The combination of the layers 24 and 26 forms a drain contact and a drain contact pad when defined. The combination of the layers 25 and 27 forms a source contact and a source contact pad when defined. In order to define the source and the drain contacts and their respective pads, photoresist masking techniques commonly known in the art are used. Any suitable photoresist may be used to form the mask pattern for the source contact, the drain contact, and their respective pads.
FIG. 4c is a top view of the pattern of the source and the drain contacts and their respective contact pads. A source contact pad 31 is shown connected to a source contact 32. A drain contact pad 33 is shown connected to a drain contact 34. The surrounding areas are comprised of exposed portions of the epitaxial body 10 of gallium arsenide.
FIG. 4d is a top view of the photoresist mask used to form the source contact 32, the drain contact 34, the drain contact pad 33, and the source contact pad 31 of FIG. 4c. The photoresist mask 35 shown in FIG. 4d should be of a material suitable for resisting ion beam milling. The photoresist pad 35 is patterned to leave photoresist over the source and drain contacts and pads as well as over the area 30. Not all of the vertical wall 29 of the step 22 is protected by the photoresist 35. Although the pattern shown in FIG. 4c may be defined in the metal by a suitable metal etchant, an equally suitable technique is to form the pattern of FIG. 4c by ion beam milling.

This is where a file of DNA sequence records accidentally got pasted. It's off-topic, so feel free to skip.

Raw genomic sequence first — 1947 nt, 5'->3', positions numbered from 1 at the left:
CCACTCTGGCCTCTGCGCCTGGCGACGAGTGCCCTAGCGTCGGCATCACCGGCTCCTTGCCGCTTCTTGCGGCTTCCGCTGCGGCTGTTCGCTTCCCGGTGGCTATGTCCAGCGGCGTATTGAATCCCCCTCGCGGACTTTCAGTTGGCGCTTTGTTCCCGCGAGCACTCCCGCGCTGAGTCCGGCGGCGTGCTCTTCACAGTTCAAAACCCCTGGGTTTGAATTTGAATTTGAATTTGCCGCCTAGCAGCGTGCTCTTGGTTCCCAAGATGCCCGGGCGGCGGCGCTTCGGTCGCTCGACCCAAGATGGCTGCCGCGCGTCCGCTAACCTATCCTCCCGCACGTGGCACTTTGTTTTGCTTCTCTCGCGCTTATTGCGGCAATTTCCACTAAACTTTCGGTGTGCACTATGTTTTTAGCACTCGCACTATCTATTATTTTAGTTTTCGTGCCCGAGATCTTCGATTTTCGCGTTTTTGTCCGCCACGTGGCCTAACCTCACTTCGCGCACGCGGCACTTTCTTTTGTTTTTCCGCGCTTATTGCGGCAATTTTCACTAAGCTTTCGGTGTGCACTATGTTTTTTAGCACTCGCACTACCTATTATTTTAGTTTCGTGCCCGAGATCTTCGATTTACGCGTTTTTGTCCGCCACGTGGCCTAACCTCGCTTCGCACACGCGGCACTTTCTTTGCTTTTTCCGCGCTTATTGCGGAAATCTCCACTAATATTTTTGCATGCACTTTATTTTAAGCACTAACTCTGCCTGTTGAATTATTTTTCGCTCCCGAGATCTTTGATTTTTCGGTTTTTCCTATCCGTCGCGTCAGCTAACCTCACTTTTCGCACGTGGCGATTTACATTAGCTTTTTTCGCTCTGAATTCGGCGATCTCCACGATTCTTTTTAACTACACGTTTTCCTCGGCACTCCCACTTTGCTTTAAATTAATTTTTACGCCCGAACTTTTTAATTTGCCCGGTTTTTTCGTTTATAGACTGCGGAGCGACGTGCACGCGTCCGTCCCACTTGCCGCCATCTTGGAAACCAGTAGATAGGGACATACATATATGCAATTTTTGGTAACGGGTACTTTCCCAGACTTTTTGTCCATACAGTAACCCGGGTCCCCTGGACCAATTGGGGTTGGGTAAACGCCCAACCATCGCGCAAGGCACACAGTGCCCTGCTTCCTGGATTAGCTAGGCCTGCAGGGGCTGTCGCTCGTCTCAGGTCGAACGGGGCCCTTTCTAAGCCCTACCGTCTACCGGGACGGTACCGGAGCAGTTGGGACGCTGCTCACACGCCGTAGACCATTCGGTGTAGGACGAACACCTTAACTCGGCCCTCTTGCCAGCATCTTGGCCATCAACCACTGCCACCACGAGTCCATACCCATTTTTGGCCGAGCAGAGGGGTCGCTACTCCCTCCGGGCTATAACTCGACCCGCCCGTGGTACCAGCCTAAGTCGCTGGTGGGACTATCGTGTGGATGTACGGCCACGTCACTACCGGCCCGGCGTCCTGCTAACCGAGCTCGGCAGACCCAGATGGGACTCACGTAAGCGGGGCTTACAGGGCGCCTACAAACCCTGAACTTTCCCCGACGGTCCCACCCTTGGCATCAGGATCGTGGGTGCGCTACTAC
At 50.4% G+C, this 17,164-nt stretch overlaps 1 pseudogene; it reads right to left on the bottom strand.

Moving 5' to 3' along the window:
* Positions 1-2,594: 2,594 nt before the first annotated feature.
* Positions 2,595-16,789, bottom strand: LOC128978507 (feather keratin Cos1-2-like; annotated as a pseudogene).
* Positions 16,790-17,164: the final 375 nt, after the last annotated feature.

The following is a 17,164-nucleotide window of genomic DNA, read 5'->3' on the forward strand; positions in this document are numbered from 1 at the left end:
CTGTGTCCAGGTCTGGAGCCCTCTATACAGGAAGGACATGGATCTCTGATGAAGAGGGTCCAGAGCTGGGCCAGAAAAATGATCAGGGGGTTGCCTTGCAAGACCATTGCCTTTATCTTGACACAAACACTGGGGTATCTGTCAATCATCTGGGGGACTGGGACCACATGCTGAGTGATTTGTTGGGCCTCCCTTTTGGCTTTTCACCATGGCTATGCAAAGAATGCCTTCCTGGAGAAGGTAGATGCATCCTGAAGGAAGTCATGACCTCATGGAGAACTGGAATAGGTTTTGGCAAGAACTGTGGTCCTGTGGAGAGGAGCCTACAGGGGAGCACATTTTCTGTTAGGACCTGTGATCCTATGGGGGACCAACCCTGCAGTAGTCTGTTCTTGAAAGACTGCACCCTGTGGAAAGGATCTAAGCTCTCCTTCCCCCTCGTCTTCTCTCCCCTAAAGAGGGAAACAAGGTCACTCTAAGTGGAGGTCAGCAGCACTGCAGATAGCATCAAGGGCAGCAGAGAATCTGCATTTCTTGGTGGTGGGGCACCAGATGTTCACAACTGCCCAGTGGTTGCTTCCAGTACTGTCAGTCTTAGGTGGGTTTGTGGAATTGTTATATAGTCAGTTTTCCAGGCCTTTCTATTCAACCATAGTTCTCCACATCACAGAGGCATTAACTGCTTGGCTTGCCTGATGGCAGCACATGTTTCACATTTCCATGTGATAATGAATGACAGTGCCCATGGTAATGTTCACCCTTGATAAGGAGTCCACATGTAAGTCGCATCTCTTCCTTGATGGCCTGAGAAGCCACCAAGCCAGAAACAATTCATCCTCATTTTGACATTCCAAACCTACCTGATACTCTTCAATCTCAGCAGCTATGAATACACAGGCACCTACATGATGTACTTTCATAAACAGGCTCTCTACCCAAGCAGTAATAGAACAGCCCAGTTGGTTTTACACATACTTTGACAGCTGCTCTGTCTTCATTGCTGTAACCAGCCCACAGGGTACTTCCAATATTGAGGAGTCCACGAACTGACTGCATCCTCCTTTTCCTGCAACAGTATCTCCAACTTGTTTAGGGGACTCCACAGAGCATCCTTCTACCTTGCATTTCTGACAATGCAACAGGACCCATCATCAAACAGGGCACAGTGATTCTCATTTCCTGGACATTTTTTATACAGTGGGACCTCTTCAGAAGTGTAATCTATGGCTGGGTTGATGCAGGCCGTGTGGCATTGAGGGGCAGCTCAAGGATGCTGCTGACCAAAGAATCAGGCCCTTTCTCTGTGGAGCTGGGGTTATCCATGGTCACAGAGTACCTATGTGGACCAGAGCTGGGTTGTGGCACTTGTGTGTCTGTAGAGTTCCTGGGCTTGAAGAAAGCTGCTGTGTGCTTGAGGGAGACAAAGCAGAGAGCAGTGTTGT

Using ion beam milling, a structure for the device such as is shown in FIG. 5a is produced. The epitaxial body 10 of gallium arsenide is removed down to the substrate 12. The ion milling resistant photoresist coating 35 is shown on top of the preselected area for the source contact and the drain contact and their respective contact bodning pads.